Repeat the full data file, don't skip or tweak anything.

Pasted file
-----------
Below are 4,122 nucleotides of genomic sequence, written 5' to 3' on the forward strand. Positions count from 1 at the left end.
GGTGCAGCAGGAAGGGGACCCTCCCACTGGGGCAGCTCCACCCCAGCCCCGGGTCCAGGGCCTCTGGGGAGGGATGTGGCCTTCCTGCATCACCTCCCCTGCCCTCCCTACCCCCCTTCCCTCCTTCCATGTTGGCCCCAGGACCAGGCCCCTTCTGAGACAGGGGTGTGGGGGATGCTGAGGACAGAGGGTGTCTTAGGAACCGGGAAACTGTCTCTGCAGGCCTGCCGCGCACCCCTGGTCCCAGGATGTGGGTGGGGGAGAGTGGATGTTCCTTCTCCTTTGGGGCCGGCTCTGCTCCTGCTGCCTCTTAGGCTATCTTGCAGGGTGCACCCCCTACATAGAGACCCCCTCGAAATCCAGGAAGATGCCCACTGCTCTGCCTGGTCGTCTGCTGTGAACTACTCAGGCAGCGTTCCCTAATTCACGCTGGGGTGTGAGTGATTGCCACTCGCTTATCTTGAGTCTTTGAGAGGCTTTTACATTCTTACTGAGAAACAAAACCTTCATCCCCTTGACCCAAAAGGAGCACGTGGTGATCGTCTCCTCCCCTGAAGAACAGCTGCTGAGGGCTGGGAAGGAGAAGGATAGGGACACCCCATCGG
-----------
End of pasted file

Below are 4,122 nucleotides of genomic sequence, written 5' to 3' on the forward strand. Positions count from 1 at the left end.
GGTGCAGCAGGAAGGGGACCCTCCCACTGGGGCAGCTCCACCCCAGCCCCGGGTCCAGGGCCTCTGGGGAGGGATGTGGCCTTCCTGCATCACCTCCCCTGCCCTCCCTACCCCCCTTCCCTCCTTCCATGTTGGCCCCAGGACCAGGCCCCTTCTGAGACAGGGGTGTGGGGGATGCTGAGGACAGAGGGTGTCTTAGGAACCGGGAAACTGTCTCTGCAGGCCTGCCGCGCACCCCTGGTCCCAGGATGTGGGTGGGGGAGAGTGGATGTTCCTTCTCCTTTGGGGCCGGCTCTGCTCCTGCTGCCTCTTAGGCTATCTTGCAGGGTGCACCCCCTACATAGAGACCCCCTCGAAATCCAGGAAGATGCCCACTGCTCTGCCTGGTCGTCTGCTGTGAACTACTCAGGCAGCGTTCCCTAATTCACGCTGGGGTGTGAGTGATTGCCACTCGCTTATCTTGAGTCTTTGAGAGGCTTTTACATTCTTACTGAGAAACAAAACCTTCATCCCCTTGACCCAAAAGGAGCACGTGGTGATCGTCTCCTCCCCTGAAGAACAGCTGCTGAGGGCTGGGAAGGAGAAGGATAGGGACACCCCATCGG